The Internet of Things is experiencing a remarkably fast rollout given its size and complexity, but this is leading many enterprises to confront key challenges before developers have had a chance to work them out.
This is a testament to the faith that organizations have in the value of their data and the ability of advanced collection and analytics capabilities to unleash that value in a tangible way. But just as drilling for oil is still a hit-or-miss game despite the advances geologic surveying, so too will the enterprise encounter difficulty finding the real data amid all the junk.
As I mentioned a few weeks ago, basic connectivity is likely to be an issue, particularly when dealing with consumer-facing applications. Many of the leading IoT use cases require real-time streaming data and analytics, which is compromised in the presence of multiple network protocols spread across the universe of connected devices. As well, many of the large processing centers, or data lakes, that will churn through the bulk of IoT information will likely incorporate a variety of vendor solutions that ideally should communicate across a language, the beginnings of which are only starting to emerge.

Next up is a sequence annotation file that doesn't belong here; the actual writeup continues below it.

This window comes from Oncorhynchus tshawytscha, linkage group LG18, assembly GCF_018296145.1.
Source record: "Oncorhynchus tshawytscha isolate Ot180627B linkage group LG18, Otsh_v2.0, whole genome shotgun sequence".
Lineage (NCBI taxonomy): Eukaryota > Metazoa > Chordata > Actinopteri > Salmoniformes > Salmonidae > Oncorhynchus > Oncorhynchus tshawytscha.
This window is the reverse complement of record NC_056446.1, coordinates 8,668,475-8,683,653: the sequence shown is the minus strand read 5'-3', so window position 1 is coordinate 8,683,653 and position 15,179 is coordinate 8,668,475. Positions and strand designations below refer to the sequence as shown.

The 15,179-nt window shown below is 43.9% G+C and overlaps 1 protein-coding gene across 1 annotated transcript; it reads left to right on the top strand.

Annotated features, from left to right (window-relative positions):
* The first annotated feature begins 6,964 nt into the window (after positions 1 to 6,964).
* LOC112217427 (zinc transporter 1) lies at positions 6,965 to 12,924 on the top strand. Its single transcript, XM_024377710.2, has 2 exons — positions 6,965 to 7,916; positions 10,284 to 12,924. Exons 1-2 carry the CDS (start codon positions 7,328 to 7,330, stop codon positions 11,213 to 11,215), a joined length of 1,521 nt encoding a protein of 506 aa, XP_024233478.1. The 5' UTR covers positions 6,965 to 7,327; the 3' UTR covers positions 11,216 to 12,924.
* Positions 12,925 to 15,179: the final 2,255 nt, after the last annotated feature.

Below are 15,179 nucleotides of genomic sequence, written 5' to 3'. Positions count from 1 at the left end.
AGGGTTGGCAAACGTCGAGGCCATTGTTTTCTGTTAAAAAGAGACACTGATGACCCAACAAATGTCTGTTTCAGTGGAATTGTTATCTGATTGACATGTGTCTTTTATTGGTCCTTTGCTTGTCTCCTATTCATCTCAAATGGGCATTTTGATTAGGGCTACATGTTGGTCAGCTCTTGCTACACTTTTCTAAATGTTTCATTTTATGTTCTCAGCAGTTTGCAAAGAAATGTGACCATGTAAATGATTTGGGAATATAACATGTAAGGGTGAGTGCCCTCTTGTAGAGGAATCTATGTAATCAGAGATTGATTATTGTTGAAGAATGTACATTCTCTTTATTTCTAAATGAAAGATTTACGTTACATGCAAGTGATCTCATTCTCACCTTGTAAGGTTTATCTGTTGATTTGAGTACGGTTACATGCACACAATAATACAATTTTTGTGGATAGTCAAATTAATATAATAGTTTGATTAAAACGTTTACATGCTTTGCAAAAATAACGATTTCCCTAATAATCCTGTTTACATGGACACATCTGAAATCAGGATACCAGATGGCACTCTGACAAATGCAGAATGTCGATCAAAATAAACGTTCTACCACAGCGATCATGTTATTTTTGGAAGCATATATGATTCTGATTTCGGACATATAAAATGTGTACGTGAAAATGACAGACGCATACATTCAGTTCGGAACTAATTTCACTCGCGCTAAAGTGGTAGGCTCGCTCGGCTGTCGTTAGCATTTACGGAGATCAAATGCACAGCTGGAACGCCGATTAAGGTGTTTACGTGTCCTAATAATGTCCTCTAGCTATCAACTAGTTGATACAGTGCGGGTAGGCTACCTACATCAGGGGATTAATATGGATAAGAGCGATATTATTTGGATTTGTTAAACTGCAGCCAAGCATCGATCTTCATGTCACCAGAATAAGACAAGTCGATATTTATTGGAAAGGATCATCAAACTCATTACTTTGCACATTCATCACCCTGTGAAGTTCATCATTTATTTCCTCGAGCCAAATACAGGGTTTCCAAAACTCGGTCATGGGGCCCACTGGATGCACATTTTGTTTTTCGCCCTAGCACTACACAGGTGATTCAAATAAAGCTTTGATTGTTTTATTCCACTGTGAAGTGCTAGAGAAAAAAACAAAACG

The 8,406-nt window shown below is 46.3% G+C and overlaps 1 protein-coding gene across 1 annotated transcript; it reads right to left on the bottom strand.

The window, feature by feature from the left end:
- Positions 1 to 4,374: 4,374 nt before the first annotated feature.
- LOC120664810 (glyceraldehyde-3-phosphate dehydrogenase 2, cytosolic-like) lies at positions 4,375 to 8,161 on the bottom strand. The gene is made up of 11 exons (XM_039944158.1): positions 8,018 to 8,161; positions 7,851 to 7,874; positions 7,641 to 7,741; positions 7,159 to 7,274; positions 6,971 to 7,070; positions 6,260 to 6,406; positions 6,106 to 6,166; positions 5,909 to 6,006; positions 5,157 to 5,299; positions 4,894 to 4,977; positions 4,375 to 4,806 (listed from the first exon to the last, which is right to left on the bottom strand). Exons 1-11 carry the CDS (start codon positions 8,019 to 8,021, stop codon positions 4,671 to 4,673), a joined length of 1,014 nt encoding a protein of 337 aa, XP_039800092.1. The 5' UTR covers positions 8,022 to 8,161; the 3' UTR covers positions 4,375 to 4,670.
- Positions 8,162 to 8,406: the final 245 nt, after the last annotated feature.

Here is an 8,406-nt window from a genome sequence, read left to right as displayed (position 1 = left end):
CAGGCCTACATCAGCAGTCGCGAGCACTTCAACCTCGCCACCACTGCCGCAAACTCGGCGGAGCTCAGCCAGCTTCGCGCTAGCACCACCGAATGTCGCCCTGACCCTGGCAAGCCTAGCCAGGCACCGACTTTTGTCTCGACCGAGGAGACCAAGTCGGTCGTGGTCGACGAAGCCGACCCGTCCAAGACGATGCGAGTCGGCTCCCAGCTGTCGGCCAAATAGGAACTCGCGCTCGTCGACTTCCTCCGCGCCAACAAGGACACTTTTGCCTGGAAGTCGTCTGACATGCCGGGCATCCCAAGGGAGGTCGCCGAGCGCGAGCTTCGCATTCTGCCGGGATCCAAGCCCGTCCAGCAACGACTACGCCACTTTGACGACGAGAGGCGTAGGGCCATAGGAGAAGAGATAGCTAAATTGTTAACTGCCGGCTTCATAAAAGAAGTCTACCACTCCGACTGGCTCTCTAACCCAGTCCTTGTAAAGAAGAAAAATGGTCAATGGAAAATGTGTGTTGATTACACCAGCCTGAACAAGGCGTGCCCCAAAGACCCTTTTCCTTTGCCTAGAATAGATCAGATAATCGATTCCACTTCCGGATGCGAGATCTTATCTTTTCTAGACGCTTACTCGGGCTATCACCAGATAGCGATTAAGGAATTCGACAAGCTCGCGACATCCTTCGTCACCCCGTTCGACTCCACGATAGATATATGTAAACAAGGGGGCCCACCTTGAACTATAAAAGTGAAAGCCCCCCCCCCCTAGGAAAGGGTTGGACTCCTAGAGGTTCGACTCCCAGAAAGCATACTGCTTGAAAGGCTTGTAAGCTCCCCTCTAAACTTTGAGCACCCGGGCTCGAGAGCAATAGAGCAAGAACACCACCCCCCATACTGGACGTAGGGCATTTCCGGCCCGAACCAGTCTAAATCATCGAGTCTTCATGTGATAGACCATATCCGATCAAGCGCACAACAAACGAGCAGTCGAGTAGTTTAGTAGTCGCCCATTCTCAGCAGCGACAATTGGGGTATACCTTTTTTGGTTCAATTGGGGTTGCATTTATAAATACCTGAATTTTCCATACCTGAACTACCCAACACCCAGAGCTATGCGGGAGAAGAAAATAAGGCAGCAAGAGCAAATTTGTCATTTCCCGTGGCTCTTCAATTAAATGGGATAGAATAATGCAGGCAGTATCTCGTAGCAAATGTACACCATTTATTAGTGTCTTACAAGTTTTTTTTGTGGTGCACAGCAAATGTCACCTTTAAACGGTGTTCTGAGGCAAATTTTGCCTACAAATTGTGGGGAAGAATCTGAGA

At the same time, IoT infrastructure will need to be integrated into legacy back-office systems if the enterprise hopes to utilize this wealth of new data for existing, or entirely new, data processes. According to Machina Research, 38 percent of enterprises are already using IoT solutions in one form or another, and that level is expected to grow to 81 percent as early as 2018. By the end of the decade, 43 percent of IT budgets will be consumed by IoT initiatives, with a good chunk of that devoted to integrating the technology into legacy operational systems, resource management functions and business applications like CRM.
Some developers are already gearing their products toward broad IoT functionality.